Her relationship with her parents also unravels in the story. At first, they seem almost disgustingly in love and Amy their miracle baby that they are able to provide. However, it is obvious that she resents them for capitalizing on her childhood through the collection of ‘Amazing Amy’ books and then asked her for a huge part of trust fund. It seems like without this fund, Amy loses her financial freedom and is forced to move with Nick to his home town, completely different from New York. Until the end, Amy is willing to play the role of good daughter and a forgiving wife, but in reality, it is clear that she is always the one controlling the narrative and is a puppet master. With that said, the ending in which she returns but essentially keeps Nick hostage by blackmailing him, going so far as to make a baby using his donated sperm was kind of not surprising. This is a story about Nick as much as it is about Amy and their awfully toxic relationship. They do not really love each other, but merely the versions of themselves they pretended to be at the beginning of the relationship. Both of them are now stuck with each other until the end, especially with the child involved. Nick is terrified of being married to a woman capable of framing someone for rape and then killing them, somebody so calculated and manipulative.

Rosamund Pike and Ben Affleck bring the Dunnes to life.
source: //www.indiewire.com/

The first part of the novel before we realize what Amy actually did was a little slow in setting the plot and characterization. However, I think that it makes the plot twist that much more effective. By the time it is revealed what Amy did, she is already built as an unsatisfied woman forced to be a housewife in a town she hates. Nick is an entirely unsympathetic pathetic man acting guilty from one situation to another and this belief is furthered by his affair with his young student. It will take a while for him to go back to good graces, something Amy uses for her goals.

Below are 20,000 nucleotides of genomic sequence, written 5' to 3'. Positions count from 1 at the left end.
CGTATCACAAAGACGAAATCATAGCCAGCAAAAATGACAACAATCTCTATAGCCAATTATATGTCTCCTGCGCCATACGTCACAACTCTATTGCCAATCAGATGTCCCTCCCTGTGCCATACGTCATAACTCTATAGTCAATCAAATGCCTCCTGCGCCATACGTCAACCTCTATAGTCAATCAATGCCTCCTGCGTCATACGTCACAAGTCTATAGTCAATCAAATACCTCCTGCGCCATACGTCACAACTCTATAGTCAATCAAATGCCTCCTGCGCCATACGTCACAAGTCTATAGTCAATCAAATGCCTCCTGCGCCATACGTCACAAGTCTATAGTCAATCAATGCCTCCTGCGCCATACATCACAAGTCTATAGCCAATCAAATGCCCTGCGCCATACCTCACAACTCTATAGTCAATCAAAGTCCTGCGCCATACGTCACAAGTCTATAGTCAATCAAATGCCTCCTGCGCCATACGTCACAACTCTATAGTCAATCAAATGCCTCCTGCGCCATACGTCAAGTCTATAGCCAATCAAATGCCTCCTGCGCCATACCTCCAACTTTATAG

At the end, ‘Gone Girl’ is less dark from ‘Sharp Objects’ in terms of atmosphere, setting and plot, but I think it still has a lot of elements that make Flynn such a popular and well liked author. For me, it was absolutely terrifying to think about how easy it was to be fooled by Amy and to disregard Nick as just a murderous husband. Amy’s mind is a wicked place and I think that Flynn did wonders in putting it to the page in such a coherent way. If I ever find the time, I would like to re read Amy’s fake diary entries with understanding what purpose they served. Overall, I wish that I read the book before watching the movie. Regardless of how well Ben Affleck and Rosamund Pike portrayed the Dunns, their internal worlds are so much richer and complex in the novel.

Did you read the book or watched a movie? What do you think? Do you think that the movie did this story justice?